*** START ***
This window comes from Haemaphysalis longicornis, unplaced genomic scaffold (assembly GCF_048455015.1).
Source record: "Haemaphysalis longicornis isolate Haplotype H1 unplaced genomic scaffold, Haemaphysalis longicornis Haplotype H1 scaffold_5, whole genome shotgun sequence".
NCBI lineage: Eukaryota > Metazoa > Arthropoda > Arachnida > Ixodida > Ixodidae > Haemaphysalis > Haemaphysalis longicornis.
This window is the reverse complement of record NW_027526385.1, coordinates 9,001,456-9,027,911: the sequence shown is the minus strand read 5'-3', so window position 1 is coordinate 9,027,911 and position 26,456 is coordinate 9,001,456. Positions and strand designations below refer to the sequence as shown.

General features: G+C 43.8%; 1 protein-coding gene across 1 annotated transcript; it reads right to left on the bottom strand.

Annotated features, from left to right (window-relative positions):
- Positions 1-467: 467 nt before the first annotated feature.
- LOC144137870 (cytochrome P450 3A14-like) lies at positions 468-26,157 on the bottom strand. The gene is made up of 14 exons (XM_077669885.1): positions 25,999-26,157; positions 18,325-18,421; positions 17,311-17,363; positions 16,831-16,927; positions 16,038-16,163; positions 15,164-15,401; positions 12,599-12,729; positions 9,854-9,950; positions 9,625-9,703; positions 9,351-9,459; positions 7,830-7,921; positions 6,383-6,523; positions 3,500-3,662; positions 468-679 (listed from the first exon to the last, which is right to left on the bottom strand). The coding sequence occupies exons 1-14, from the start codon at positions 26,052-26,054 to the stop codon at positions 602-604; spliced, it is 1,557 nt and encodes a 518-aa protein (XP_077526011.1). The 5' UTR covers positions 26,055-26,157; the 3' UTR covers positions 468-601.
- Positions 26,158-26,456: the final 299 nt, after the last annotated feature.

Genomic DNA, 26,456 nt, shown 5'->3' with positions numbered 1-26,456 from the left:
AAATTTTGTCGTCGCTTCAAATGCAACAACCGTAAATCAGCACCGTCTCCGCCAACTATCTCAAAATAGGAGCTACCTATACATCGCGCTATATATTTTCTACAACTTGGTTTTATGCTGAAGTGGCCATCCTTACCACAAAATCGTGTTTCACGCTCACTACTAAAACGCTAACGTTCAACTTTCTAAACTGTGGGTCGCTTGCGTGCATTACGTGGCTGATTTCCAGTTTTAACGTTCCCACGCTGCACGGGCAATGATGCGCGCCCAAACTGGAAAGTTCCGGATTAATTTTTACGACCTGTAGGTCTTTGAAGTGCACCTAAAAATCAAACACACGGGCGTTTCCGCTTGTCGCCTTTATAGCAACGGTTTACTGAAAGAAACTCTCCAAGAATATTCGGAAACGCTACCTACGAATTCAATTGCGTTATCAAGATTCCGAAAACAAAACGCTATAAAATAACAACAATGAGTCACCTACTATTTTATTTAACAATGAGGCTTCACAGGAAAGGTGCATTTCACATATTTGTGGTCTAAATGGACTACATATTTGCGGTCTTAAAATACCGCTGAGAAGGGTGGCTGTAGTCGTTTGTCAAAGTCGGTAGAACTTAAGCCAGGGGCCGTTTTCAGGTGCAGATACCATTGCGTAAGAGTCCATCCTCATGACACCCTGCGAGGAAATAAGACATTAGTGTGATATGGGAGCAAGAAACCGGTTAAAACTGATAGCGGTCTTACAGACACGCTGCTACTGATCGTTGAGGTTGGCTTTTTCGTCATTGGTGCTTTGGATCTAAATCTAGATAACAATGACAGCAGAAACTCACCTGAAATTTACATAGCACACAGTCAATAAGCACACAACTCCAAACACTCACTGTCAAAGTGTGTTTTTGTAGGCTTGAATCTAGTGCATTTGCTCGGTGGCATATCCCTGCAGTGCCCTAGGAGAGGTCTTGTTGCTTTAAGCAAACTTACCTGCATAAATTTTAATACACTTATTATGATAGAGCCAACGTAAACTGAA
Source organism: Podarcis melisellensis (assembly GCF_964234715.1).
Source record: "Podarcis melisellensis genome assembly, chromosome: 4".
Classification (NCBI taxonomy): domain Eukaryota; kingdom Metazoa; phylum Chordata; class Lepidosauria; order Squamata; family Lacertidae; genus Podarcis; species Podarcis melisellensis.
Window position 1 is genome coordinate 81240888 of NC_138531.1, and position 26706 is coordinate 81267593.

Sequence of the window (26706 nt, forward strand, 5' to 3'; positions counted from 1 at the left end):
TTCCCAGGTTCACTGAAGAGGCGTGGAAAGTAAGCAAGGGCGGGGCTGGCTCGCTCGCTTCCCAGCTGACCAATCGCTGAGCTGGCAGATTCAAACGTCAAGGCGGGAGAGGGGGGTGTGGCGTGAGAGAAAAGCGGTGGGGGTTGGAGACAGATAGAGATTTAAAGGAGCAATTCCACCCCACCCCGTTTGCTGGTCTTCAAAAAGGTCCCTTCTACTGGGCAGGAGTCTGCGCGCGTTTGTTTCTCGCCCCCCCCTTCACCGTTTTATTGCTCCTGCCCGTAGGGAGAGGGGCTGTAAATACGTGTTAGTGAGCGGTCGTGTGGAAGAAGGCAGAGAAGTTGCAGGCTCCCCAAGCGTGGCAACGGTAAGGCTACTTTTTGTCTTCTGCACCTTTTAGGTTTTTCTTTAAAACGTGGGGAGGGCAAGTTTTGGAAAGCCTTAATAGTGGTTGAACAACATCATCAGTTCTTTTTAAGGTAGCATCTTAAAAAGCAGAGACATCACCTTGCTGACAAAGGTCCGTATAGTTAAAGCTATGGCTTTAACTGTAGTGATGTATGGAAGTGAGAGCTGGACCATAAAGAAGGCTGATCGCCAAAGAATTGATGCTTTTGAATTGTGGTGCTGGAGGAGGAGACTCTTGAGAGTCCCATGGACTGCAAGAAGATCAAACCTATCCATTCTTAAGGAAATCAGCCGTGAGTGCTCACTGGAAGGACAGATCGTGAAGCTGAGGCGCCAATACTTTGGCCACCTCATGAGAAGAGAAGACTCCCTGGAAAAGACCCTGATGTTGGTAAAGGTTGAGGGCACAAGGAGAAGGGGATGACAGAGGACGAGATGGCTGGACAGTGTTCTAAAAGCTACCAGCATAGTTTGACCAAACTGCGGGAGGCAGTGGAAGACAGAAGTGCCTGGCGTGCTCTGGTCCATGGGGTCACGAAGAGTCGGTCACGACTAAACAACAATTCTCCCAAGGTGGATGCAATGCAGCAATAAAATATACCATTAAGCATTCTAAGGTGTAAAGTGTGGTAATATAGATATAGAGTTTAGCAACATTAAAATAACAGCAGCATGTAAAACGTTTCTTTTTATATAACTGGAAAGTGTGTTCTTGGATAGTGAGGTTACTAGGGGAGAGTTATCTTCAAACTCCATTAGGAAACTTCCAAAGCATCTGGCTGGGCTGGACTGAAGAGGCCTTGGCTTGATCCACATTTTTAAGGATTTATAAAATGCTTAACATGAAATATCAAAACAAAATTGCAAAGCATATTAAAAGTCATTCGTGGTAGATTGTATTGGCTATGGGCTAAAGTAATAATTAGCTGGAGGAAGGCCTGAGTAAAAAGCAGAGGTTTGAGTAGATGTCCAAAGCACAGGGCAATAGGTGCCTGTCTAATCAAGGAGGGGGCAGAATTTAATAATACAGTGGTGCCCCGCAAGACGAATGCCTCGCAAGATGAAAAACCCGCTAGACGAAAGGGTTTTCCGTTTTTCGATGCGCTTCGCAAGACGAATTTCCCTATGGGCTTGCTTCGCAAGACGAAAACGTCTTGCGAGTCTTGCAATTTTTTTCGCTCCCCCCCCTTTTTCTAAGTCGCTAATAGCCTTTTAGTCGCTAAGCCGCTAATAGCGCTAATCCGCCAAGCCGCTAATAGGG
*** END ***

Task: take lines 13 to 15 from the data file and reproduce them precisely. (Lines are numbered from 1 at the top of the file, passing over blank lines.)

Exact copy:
Source record: "Podarcis melisellensis genome assembly, chromosome: 4".
Classification (NCBI taxonomy): domain Eukaryota; kingdom Metazoa; phylum Chordata; class Lepidosauria; order Squamata; family Lacertidae; genus Podarcis; species Podarcis melisellensis.
Window position 1 is genome coordinate 81240888 of NC_138531.1, and position 26706 is coordinate 81267593.